We drove 60 or so k to Chu Chi, to some tunnels that were used in the Vietnam war. It was awesome, but intense. We watched this propaganda film about American Devils from Hell and famous Hero American Killers, and then went down in some caves. Suffice to say they were not built for American size people. After a minor panic attack we left and went to a shooting range. We fired an M1, an AK47, an M16, and an M60. It was pretty fun. From there we were 50 or so k from the finish line. We headed into Saigon, the roads are 100 times better as you get closer, but the traffic is insane. I’ve never seen anything like it. It wasn’t super scary like the other places, it was pretty slow moving, but I did not know you could fit so many scooters on a road. Video doesn’t do it justice.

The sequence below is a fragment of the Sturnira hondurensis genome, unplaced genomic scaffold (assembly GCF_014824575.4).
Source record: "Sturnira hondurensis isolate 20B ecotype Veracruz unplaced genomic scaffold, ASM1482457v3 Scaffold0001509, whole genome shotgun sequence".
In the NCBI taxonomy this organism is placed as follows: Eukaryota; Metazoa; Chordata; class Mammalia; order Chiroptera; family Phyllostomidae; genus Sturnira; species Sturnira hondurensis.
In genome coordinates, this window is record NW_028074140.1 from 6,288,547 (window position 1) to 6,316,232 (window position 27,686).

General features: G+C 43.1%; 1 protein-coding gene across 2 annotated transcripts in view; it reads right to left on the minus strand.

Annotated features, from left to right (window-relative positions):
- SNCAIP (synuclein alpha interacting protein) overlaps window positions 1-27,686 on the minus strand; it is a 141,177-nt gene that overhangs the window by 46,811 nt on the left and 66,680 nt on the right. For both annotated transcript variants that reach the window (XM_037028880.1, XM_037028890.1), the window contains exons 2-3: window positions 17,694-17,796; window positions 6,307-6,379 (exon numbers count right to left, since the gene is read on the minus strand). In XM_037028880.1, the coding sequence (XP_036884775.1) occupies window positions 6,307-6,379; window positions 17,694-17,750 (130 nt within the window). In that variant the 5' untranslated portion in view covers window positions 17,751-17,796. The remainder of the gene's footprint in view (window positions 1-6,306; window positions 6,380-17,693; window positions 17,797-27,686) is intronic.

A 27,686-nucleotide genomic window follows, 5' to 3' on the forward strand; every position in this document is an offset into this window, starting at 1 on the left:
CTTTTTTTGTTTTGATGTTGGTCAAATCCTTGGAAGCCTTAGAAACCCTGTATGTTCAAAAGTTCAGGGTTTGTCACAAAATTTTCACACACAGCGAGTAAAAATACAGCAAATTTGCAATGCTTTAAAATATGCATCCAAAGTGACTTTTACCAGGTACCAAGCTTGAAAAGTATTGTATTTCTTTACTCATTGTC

We dropped the bikes off, we are showering, and heading to dinner. Phew.